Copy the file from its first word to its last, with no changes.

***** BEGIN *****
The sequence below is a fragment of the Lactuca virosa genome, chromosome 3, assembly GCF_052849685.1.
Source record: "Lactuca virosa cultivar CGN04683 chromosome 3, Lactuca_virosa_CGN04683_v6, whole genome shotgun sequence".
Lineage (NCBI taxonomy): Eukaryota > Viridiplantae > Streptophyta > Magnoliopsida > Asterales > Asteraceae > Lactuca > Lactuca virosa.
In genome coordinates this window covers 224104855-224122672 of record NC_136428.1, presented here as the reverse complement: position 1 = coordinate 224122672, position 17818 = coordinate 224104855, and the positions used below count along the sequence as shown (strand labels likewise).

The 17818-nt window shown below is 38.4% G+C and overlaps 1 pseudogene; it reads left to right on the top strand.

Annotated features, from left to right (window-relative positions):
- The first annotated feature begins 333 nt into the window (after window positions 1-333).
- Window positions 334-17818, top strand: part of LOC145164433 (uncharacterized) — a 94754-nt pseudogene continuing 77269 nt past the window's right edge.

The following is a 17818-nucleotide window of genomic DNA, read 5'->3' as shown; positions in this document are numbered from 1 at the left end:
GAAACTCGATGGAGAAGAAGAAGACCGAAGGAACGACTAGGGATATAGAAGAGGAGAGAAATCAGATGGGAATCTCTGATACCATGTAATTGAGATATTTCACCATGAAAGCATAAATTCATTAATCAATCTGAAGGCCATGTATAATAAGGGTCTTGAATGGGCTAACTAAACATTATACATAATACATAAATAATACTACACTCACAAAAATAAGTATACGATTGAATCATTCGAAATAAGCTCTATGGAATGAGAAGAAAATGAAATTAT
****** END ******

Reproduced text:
The sequence below is a fragment of the Lactuca virosa genome, chromosome 3, assembly GCF_052849685.1.
Source record: "Lactuca virosa cultivar CGN04683 chromosome 3, Lactuca_virosa_CGN04683_v6, whole genome shotgun sequence".
Lineage (NCBI taxonomy): Eukaryota > Viridiplantae > Streptophyta > Magnoliopsida > Asterales > Asteraceae > Lactuca > Lactuca virosa.
In genome coordinates this window covers 224104855-224122672 of record NC_136428.1, presented here as the reverse complement: position 1 = coordinate 224122672, position 17818 = coordinate 224104855, and the positions used below count along the sequence as shown (strand labels likewise).

The 17818-nt window shown below is 38.4% G+C and overlaps 1 pseudogene; it reads left to right on the top strand.

Annotated features, from left to right (window-relative positions):
- The first annotated feature begins 333 nt into the window (after window positions 1-333).
- Window positions 334-17818, top strand: part of LOC145164433 (uncharacterized) — a 94754-nt pseudogene continuing 77269 nt past the window's right edge.

The following is a 17818-nucleotide window of genomic DNA, read 5'->3' as shown; positions in this document are numbered from 1 at the left end:
GAAACTCGATGGAGAAGAAGAAGACCGAAGGAACGACTAGGGATATAGAAGAGGAGAGAAATCAGATGGGAATCTCTGATACCATGTAATTGAGATATTTCACCATGAAAGCATAAATTCATTAATCAATCTGAAGGCCATGTATAATAAGGGTCTTGAATGGGCTAACTAAACATTATACATAATACATAAATAATACTACACTCACAAAAATAAGTATACGATTGAATCATTCGAAATAAGCTCTATGGAATGAGAAGAAAATGAAATTAT